What the SECURE Act tooketh away, the CARES Act has brought back, at least temporarily. As a reminder, the SECURE Act was signed into law in December 2019 effective for 2020 and going forward. The best parts of the Act expanded contribution eligibility to IRA’s and retirement plans and most notably, changed the mandatory distribution age from 70 ½ to age 72. The “cost” of these more generous provisions is the elimination of the Stretch (Beneficiary or Inherited) IRA’s.
The previous benefit to the Stretch IRA was the ability for the non-spouse beneficiary to take distributions based upon their life expectancy which may have “stretched” distributions for decades, minimizing taxes and providing a lifetime income. The new law requires that in the majority of cases, the entire inherited IRA needs to be distributed within 10 years of the IRA owner’s death. These laws also apply to 401(k) accounts and other defined contribution plans. This radical change to inherited IRA’s has sent planners scrambling to reconsider tax and estate planning as a result of the 10-year mandatory distribution.
In my April blog, "Help Is On The Way!", I wrote about the various stimulus efforts that Congress enacted through the CARES Act signed into law on March 27th. Small business stimulus was provided through the Paycheck Protection Program (PPP) as well as additional emergency loan provisions. In addition to one-time payments to citizens within a certain income range, an expansion of unemployment benefits, and providing temporary Student, Home Loan and Renter relief, certain tax relief was also provided. Required mandatory distributions (RMD’s) were waived for 2020 under the assumption that these would burden retirement accounts that had suffered losses from the dramatic COVID- related bear market.
The problem was that by the time the law passed, those with required mandatory distributions had already taken or started taking their distributions, realizing unnecessary tax obligations. Those who had taken their distributions had already missed the 60-day rollover deadline or would run afoul of the once-per-year rollover rule.
Luckily the IRS, yes, the IRS, came to the rescue in releasing Notice 2020-51. In this notice, the deadline for rolling over 2020 RMD’s was extended to August 31. The IRS went even further by allowing repayments of distributions that would have been in violation of the once-per-year rollover rule.
As a welcome surprise, the IRS has made an exception allowing repayments of RMD’s by non-spouse IRA beneficiaries, as long as it goes back to the same IRA. This exception also includes any 2020 “year-of-death” RMD’s that an IRA owner hadn’t taken prior to death that are normally required to be taken by the beneficiary. While this rule allows non-spouse beneficiaries to return RMD’s to IRA’s it does not extend to non-spouse beneficiaries of 401(k) plans. These plans are not offered the same relief.
Remember that in rolling funds back, to avoid all taxes on these distributions, any funds withheld for taxes will also have to be returned. The IRS already has these funds so they will have to be made up with personal funds and noted as a credit toward taxes paid in order to qualify for a return of these funds once the taxpayer’s taxes are finalized.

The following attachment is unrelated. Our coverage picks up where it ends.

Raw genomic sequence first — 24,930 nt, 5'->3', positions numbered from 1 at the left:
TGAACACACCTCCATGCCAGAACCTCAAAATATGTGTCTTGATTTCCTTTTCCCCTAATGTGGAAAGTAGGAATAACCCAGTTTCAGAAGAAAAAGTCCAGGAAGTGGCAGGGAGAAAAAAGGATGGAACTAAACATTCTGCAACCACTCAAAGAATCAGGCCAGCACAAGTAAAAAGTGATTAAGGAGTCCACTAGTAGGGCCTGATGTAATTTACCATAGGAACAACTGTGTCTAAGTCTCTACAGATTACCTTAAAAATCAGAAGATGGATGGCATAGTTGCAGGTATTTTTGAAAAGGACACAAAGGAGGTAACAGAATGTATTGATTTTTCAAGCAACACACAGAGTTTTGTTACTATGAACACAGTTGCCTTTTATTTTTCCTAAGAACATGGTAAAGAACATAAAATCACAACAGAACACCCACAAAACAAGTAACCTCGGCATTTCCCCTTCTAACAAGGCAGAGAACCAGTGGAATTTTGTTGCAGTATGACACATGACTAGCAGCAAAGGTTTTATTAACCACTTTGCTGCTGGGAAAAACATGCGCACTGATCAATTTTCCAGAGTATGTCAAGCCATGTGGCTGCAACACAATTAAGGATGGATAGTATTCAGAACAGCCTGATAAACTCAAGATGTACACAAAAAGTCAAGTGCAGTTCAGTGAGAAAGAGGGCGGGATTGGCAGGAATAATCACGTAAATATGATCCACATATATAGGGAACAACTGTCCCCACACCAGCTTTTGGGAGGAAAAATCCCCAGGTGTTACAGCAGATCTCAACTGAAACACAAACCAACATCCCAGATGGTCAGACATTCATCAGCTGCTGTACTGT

Obviously, the clock is ticking with the deadline for rolling over or repaying distributions by August 31. For those who haven’t taken their RMD or remaining balance of RMD, seriously consider waiving these distributions for 2020 to avoid unnecessary taxes.
In the case of our clients, here is our message, but we urge you to consult with your own financial and/or tax advisor as follows:
1) Determine if you have taken any RMD’s for the 2020 tax year, remember that in many cases RMD’s are automated and may be going directly to a bank account with taxes being withheld. Consult with your advisor on the return of these funds if they are not critical to your cash flow needs. Non-spouse RMD’s will have to be returned to the actual IRA where funds were taken while all other RMD’s may be returned to any choice of IRA’s. Make sure that these contributions are coded as rollovers by the institution that you are working with. (Note that distributions and rollovers will have to be noted on your 2020tax return.)
2) If you haven’t taken your RMD’s or remaining RMD’s for 2020, consult with your advisor on waiving those requirements. In most cases, you have until late December to decide what course of action is in your best interest. (For our clients, we feel that funds that aren’t really needed until December can wait until January of 2021 to create an entire new tax year plus extensions to have to contend with the taxes on those distributions.)
3) While Notice 2020-51 focuses on the return of RMD monies, there is also guidance on issues raised by the CARES Act waiver of RMD’s. In particular, it clarifies that there will be no extension to the "five-year rule" or the "10-year payout rule" for beneficiaries of IRA owners that died in 2020. As mentioned above, these changes for non-spouse beneficiaries have created obstacles to previous tax and estate planning that need to be explored thoroughly with your financial and/or tax professional.
To learn more about how RZ Wealth can help advise you on wealth management and your overall financial plan, please call us for a consultation at (610) 627-5921.